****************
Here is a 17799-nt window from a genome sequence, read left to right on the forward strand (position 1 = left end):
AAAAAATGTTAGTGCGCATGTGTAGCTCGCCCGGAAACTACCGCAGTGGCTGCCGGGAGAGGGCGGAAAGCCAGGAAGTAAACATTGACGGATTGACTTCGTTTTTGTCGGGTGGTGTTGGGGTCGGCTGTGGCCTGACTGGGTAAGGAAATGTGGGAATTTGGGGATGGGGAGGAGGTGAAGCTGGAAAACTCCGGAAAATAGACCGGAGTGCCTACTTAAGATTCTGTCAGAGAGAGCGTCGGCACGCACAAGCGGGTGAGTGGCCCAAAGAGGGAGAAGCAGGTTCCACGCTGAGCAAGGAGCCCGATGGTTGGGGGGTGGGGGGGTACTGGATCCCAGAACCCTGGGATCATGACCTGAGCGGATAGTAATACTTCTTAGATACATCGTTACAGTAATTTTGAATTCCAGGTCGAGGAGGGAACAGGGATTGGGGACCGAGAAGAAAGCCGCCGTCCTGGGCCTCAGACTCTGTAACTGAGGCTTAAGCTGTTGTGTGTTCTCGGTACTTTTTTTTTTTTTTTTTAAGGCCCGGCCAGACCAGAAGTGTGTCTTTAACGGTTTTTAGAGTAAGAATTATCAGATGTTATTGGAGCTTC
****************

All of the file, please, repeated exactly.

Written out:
Here is a 17799-nt window from a genome sequence, read left to right on the forward strand (position 1 = left end):
AAAAAATGTTAGTGCGCATGTGTAGCTCGCCCGGAAACTACCGCAGTGGCTGCCGGGAGAGGGCGGAAAGCCAGGAAGTAAACATTGACGGATTGACTTCGTTTTTGTCGGGTGGTGTTGGGGTCGGCTGTGGCCTGACTGGGTAAGGAAATGTGGGAATTTGGGGATGGGGAGGAGGTGAAGCTGGAAAACTCCGGAAAATAGACCGGAGTGCCTACTTAAGATTCTGTCAGAGAGAGCGTCGGCACGCACAAGCGGGTGAGTGGCCCAAAGAGGGAGAAGCAGGTTCCACGCTGAGCAAGGAGCCCGATGGTTGGGGGGTGGGGGGGTACTGGATCCCAGAACCCTGGGATCATGACCTGAGCGGATAGTAATACTTCTTAGATACATCGTTACAGTAATTTTGAATTCCAGGTCGAGGAGGGAACAGGGATTGGGGACCGAGAAGAAAGCCGCCGTCCTGGGCCTCAGACTCTGTAACTGAGGCTTAAGCTGTTGTGTGTTCTCGGTACTTTTTTTTTTTTTTTTTAAGGCCCGGCCAGACCAGAAGTGTGTCTTTAACGGTTTTTAGAGTAAGAATTATCAGATGTTATTGGAGCTTC